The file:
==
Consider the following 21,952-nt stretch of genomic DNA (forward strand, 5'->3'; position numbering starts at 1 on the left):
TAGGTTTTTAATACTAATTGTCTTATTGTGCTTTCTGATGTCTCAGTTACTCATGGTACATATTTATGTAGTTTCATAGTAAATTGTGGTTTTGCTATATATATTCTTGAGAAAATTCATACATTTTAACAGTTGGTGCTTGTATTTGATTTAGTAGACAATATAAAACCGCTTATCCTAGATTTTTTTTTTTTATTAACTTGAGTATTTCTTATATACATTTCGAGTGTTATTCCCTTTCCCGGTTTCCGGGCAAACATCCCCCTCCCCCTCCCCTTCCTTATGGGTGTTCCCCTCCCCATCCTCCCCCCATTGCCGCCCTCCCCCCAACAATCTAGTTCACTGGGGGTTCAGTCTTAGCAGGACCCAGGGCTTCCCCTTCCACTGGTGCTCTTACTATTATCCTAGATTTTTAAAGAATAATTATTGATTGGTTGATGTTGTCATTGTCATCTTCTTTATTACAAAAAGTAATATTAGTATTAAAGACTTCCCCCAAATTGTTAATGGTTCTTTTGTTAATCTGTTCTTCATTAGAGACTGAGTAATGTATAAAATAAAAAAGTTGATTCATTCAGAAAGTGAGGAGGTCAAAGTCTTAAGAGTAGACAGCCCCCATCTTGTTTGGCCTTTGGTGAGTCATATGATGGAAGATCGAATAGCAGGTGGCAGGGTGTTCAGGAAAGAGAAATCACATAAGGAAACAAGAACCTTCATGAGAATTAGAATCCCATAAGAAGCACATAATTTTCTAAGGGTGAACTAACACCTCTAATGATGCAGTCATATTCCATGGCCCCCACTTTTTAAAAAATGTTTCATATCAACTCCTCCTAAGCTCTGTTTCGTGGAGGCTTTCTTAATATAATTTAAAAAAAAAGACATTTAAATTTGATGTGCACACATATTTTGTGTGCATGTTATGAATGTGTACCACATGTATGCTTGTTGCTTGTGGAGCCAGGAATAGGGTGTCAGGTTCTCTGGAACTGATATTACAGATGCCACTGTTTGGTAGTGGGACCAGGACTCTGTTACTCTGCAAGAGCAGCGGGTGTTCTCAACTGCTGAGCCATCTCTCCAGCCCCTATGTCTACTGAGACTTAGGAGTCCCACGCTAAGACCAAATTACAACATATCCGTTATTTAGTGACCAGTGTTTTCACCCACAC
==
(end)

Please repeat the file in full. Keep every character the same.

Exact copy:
Consider the following 21,952-nt stretch of genomic DNA (forward strand, 5'->3'; position numbering starts at 1 on the left):
TAGGTTTTTAATACTAATTGTCTTATTGTGCTTTCTGATGTCTCAGTTACTCATGGTACATATTTATGTAGTTTCATAGTAAATTGTGGTTTTGCTATATATATTCTTGAGAAAATTCATACATTTTAACAGTTGGTGCTTGTATTTGATTTAGTAGACAATATAAAACCGCTTATCCTAGATTTTTTTTTTTTATTAACTTGAGTATTTCTTATATACATTTCGAGTGTTATTCCCTTTCCCGGTTTCCGGGCAAACATCCCCCTCCCCCTCCCCTTCCTTATGGGTGTTCCCCTCCCCATCCTCCCCCCATTGCCGCCCTCCCCCCAACAATCTAGTTCACTGGGGGTTCAGTCTTAGCAGGACCCAGGGCTTCCCCTTCCACTGGTGCTCTTACTATTATCCTAGATTTTTAAAGAATAATTATTGATTGGTTGATGTTGTCATTGTCATCTTCTTTATTACAAAAAGTAATATTAGTATTAAAGACTTCCCCCAAATTGTTAATGGTTCTTTTGTTAATCTGTTCTTCATTAGAGACTGAGTAATGTATAAAATAAAAAAGTTGATTCATTCAGAAAGTGAGGAGGTCAAAGTCTTAAGAGTAGACAGCCCCCATCTTGTTTGGCCTTTGGTGAGTCATATGATGGAAGATCGAATAGCAGGTGGCAGGGTGTTCAGGAAAGAGAAATCACATAAGGAAACAAGAACCTTCATGAGAATTAGAATCCCATAAGAAGCACATAATTTTCTAAGGGTGAACTAACACCTCTAATGATGCAGTCATATTCCATGGCCCCCACTTTTTAAAAAATGTTTCATATCAACTCCTCCTAAGCTCTGTTTCGTGGAGGCTTTCTTAATATAATTTAAAAAAAAAGACATTTAAATTTGATGTGCACACATATTTTGTGTGCATGTTATGAATGTGTACCACATGTATGCTTGTTGCTTGTGGAGCCAGGAATAGGGTGTCAGGTTCTCTGGAACTGATATTACAGATGCCACTGTTTGGTAGTGGGACCAGGACTCTGTTACTCTGCAAGAGCAGCGGGTGTTCTCAACTGCTGAGCCATCTCTCCAGCCCCTATGTCTACTGAGACTTAGGAGTCCCACGCTAAGACCAAATTACAACATATCCGTTATTTAGTGACCAGTGTTTTCACCCACAC